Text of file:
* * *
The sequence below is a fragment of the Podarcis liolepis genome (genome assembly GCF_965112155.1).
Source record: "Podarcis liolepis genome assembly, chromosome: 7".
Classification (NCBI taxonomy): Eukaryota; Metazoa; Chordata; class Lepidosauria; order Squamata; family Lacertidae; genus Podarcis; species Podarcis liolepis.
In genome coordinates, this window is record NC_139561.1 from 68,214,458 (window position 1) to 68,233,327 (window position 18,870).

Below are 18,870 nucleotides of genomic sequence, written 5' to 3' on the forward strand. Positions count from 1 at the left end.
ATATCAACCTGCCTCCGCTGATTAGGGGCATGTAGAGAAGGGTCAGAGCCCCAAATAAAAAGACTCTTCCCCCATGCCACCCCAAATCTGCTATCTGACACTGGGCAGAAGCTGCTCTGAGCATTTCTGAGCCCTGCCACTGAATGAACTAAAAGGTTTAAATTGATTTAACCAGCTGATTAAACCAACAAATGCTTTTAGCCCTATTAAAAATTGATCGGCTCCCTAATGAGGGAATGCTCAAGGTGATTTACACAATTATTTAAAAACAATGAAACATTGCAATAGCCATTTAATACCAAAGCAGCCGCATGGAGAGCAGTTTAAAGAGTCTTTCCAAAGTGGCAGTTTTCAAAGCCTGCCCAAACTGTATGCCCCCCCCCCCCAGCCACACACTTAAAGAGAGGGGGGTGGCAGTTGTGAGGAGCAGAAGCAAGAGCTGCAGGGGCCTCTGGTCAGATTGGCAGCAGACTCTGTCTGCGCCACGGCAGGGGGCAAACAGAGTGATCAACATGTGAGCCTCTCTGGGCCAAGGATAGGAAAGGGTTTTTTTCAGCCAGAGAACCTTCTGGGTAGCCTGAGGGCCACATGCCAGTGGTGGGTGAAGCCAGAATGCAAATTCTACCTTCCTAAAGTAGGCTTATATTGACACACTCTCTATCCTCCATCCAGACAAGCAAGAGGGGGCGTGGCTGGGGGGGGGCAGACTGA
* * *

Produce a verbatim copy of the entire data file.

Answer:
The sequence below is a fragment of the Podarcis liolepis genome (genome assembly GCF_965112155.1).
Source record: "Podarcis liolepis genome assembly, chromosome: 7".
Classification (NCBI taxonomy): Eukaryota; Metazoa; Chordata; class Lepidosauria; order Squamata; family Lacertidae; genus Podarcis; species Podarcis liolepis.
In genome coordinates, this window is record NC_139561.1 from 68,214,458 (window position 1) to 68,233,327 (window position 18,870).

Below are 18,870 nucleotides of genomic sequence, written 5' to 3' on the forward strand. Positions count from 1 at the left end.
ATATCAACCTGCCTCCGCTGATTAGGGGCATGTAGAGAAGGGTCAGAGCCCCAAATAAAAAGACTCTTCCCCCATGCCACCCCAAATCTGCTATCTGACACTGGGCAGAAGCTGCTCTGAGCATTTCTGAGCCCTGCCACTGAATGAACTAAAAGGTTTAAATTGATTTAACCAGCTGATTAAACCAACAAATGCTTTTAGCCCTATTAAAAATTGATCGGCTCCCTAATGAGGGAATGCTCAAGGTGATTTACACAATTATTTAAAAACAATGAAACATTGCAATAGCCATTTAATACCAAAGCAGCCGCATGGAGAGCAGTTTAAAGAGTCTTTCCAAAGTGGCAGTTTTCAAAGCCTGCCCAAACTGTATGCCCCCCCCCCCCAGCCACACACTTAAAGAGAGGGGGGTGGCAGTTGTGAGGAGCAGAAGCAAGAGCTGCAGGGGCCTCTGGTCAGATTGGCAGCAGACTCTGTCTGCGCCACGGCAGGGGGCAAACAGAGTGATCAACATGTGAGCCTCTCTGGGCCAAGGATAGGAAAGGGTTTTTTTCAGCCAGAGAACCTTCTGGGTAGCCTGAGGGCCACATGCCAGTGGTGGGTGAAGCCAGAATGCAAATTCTACCTTCCTAAAGTAGGCTTATATTGACACACTCTCTATCCTCCATCCAGACAAGCAAGAGGGGGCGTGGCTGGGGGGGGGCAGACTGA